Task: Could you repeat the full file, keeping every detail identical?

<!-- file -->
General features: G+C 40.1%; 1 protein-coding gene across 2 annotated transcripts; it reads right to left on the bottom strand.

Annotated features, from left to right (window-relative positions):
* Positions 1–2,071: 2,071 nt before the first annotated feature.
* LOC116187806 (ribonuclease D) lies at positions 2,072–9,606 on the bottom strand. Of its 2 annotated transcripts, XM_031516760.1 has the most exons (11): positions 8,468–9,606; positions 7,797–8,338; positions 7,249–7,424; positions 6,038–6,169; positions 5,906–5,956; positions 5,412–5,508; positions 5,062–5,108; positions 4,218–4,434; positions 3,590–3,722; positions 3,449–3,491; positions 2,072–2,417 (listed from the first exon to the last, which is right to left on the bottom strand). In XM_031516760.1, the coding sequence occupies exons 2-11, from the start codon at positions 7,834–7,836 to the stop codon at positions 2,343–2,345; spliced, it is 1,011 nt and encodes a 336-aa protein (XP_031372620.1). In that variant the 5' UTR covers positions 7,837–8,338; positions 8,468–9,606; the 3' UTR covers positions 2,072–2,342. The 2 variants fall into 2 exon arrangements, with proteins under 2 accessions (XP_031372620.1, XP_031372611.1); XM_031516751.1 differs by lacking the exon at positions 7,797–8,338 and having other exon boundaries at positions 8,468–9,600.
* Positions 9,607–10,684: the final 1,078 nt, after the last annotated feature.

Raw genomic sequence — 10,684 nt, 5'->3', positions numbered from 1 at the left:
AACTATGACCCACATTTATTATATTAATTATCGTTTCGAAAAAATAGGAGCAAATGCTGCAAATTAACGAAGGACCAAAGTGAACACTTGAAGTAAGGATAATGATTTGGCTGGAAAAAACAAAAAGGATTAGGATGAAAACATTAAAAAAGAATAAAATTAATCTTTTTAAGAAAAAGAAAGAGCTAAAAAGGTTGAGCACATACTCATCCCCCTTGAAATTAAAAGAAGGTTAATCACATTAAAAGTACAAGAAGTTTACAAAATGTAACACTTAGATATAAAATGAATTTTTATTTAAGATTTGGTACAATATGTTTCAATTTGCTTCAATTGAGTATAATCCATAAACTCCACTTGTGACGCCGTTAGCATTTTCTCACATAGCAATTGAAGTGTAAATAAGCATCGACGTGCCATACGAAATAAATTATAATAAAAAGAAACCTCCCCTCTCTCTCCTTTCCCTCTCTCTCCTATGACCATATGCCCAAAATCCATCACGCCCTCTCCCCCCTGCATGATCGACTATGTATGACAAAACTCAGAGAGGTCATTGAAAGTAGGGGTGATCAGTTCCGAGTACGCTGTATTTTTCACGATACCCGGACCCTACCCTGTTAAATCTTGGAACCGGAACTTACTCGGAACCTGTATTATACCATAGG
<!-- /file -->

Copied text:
General features: G+C 40.1%; 1 protein-coding gene across 2 annotated transcripts; it reads right to left on the bottom strand.

Annotated features, from left to right (window-relative positions):
* Positions 1–2,071: 2,071 nt before the first annotated feature.
* LOC116187806 (ribonuclease D) lies at positions 2,072–9,606 on the bottom strand. Of its 2 annotated transcripts, XM_031516760.1 has the most exons (11): positions 8,468–9,606; positions 7,797–8,338; positions 7,249–7,424; positions 6,038–6,169; positions 5,906–5,956; positions 5,412–5,508; positions 5,062–5,108; positions 4,218–4,434; positions 3,590–3,722; positions 3,449–3,491; positions 2,072–2,417 (listed from the first exon to the last, which is right to left on the bottom strand). In XM_031516760.1, the coding sequence occupies exons 2-11, from the start codon at positions 7,834–7,836 to the stop codon at positions 2,343–2,345; spliced, it is 1,011 nt and encodes a 336-aa protein (XP_031372620.1). In that variant the 5' UTR covers positions 7,837–8,338; positions 8,468–9,606; the 3' UTR covers positions 2,072–2,342. The 2 variants fall into 2 exon arrangements, with proteins under 2 accessions (XP_031372620.1, XP_031372611.1); XM_031516751.1 differs by lacking the exon at positions 7,797–8,338 and having other exon boundaries at positions 8,468–9,600.
* Positions 9,607–10,684: the final 1,078 nt, after the last annotated feature.

Raw genomic sequence — 10,684 nt, 5'->3', positions numbered from 1 at the left:
AACTATGACCCACATTTATTATATTAATTATCGTTTCGAAAAAATAGGAGCAAATGCTGCAAATTAACGAAGGACCAAAGTGAACACTTGAAGTAAGGATAATGATTTGGCTGGAAAAAACAAAAAGGATTAGGATGAAAACATTAAAAAAGAATAAAATTAATCTTTTTAAGAAAAAGAAAGAGCTAAAAAGGTTGAGCACATACTCATCCCCCTTGAAATTAAAAGAAGGTTAATCACATTAAAAGTACAAGAAGTTTACAAAATGTAACACTTAGATATAAAATGAATTTTTATTTAAGATTTGGTACAATATGTTTCAATTTGCTTCAATTGAGTATAATCCATAAACTCCACTTGTGACGCCGTTAGCATTTTCTCACATAGCAATTGAAGTGTAAATAAGCATCGACGTGCCATACGAAATAAATTATAATAAAAAGAAACCTCCCCTCTCTCTCCTTTCCCTCTCTCTCCTATGACCATATGCCCAAAATCCATCACGCCCTCTCCCCCCTGCATGATCGACTATGTATGACAAAACTCAGAGAGGTCATTGAAAGTAGGGGTGATCAGTTCCGAGTACGCTGTATTTTTCACGATACCCGGACCCTACCCTGTTAAATCTTGGAACCGGAACTTACTCGGAACCTGTATTATACCATAGG